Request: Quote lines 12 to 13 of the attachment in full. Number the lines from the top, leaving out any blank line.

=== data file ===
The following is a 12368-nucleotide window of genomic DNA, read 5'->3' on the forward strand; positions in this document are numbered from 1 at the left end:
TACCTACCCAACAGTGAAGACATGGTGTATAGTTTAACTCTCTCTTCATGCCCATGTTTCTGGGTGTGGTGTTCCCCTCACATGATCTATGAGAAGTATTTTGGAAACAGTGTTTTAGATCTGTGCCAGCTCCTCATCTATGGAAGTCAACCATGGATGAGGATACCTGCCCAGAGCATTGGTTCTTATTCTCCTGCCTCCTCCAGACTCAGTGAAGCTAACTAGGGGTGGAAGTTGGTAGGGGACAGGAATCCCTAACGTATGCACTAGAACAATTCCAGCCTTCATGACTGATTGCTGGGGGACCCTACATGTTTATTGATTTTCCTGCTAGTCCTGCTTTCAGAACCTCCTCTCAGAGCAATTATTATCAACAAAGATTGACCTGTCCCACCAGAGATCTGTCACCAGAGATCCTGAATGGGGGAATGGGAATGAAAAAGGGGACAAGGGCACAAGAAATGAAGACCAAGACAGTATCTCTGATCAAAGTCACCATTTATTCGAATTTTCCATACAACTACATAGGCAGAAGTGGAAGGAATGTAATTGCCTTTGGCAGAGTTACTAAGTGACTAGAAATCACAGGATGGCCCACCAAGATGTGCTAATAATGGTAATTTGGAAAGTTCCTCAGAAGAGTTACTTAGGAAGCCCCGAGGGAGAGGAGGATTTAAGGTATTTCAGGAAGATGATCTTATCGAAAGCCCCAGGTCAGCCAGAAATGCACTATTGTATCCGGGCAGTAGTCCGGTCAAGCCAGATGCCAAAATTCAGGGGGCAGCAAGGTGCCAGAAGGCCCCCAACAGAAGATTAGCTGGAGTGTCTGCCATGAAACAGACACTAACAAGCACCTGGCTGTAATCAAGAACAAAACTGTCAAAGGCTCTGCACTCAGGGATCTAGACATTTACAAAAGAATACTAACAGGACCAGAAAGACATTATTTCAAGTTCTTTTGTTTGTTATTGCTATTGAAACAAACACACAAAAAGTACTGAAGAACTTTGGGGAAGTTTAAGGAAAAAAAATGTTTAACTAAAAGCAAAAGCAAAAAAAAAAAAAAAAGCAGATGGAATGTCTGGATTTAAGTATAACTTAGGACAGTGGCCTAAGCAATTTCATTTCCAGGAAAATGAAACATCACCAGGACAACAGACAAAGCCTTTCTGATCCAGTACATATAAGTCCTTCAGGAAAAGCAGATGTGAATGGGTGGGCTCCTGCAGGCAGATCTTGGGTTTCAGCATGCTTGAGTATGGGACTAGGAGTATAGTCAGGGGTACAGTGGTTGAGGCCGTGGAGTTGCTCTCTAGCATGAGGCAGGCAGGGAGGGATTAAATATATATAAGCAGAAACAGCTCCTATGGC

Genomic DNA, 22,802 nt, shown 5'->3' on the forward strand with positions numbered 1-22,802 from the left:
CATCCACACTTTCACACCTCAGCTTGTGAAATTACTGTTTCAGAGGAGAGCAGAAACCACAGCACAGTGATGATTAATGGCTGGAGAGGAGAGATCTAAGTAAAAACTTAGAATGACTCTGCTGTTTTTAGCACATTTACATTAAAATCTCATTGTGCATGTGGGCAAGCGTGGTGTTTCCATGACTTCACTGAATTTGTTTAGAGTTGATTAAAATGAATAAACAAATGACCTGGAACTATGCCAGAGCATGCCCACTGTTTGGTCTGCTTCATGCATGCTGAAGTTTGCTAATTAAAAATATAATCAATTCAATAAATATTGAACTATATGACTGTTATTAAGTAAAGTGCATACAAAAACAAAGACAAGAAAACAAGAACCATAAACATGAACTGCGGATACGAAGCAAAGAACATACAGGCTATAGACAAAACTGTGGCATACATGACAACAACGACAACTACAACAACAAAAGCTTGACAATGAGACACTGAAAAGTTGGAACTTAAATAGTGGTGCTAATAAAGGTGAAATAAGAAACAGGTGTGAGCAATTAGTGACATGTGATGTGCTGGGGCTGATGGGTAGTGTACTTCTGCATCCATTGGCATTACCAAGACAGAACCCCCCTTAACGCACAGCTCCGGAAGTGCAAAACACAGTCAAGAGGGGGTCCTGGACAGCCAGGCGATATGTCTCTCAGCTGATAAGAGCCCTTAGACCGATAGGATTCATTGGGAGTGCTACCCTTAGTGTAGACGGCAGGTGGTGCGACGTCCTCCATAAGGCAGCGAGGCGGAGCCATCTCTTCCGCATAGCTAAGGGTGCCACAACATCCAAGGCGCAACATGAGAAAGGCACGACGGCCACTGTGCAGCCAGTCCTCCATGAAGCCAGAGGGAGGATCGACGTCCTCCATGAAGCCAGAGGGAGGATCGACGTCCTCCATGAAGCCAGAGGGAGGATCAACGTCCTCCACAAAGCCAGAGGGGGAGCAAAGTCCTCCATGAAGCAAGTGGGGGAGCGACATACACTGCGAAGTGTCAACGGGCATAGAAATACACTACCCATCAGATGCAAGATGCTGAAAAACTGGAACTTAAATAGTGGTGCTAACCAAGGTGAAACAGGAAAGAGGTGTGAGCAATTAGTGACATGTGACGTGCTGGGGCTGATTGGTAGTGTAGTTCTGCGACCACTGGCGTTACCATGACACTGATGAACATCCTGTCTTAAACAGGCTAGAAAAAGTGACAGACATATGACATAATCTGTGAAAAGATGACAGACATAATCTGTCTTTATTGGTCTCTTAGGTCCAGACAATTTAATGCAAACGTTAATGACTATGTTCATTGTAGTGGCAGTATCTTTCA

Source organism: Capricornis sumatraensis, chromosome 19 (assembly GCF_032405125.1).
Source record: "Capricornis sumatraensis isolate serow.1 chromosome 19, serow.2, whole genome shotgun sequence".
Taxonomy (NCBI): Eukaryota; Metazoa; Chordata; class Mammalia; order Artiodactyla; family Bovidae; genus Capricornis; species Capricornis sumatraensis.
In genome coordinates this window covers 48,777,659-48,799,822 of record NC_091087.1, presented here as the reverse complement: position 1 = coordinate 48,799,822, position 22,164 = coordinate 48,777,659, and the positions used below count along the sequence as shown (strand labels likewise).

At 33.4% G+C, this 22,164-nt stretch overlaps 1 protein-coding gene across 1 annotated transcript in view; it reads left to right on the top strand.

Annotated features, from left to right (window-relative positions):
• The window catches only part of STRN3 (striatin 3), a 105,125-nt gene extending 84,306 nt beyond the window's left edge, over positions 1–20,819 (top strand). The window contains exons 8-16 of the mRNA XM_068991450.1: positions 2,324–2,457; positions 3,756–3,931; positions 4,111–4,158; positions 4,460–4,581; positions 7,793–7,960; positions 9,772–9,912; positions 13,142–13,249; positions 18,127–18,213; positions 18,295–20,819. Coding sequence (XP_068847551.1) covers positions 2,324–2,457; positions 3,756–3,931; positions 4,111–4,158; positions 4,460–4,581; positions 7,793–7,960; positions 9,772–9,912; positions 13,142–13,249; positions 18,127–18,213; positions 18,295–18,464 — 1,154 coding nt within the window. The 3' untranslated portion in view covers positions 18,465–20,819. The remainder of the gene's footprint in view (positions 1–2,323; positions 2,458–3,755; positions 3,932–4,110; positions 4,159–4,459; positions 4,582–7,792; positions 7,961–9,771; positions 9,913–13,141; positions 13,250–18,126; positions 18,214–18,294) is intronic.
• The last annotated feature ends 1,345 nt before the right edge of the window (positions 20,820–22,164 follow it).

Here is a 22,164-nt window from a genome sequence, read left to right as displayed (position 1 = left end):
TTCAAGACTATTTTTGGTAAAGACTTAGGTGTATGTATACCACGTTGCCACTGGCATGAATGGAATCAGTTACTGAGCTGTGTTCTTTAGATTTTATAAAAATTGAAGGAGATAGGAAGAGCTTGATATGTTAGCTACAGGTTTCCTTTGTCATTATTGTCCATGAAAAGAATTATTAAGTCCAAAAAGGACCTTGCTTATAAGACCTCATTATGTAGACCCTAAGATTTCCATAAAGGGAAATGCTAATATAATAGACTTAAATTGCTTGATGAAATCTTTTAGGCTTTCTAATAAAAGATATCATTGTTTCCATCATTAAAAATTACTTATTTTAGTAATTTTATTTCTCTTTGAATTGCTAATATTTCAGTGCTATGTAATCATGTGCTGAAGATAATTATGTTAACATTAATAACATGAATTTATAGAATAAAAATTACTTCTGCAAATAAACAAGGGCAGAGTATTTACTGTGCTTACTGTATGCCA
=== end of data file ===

• The last annotated feature ends 1,345 nt before the right edge of the window (positions 20,820–22,164 follow it).

Here is a 22,164-nt window from a genome sequence, read left to right as displayed (position 1 = left end):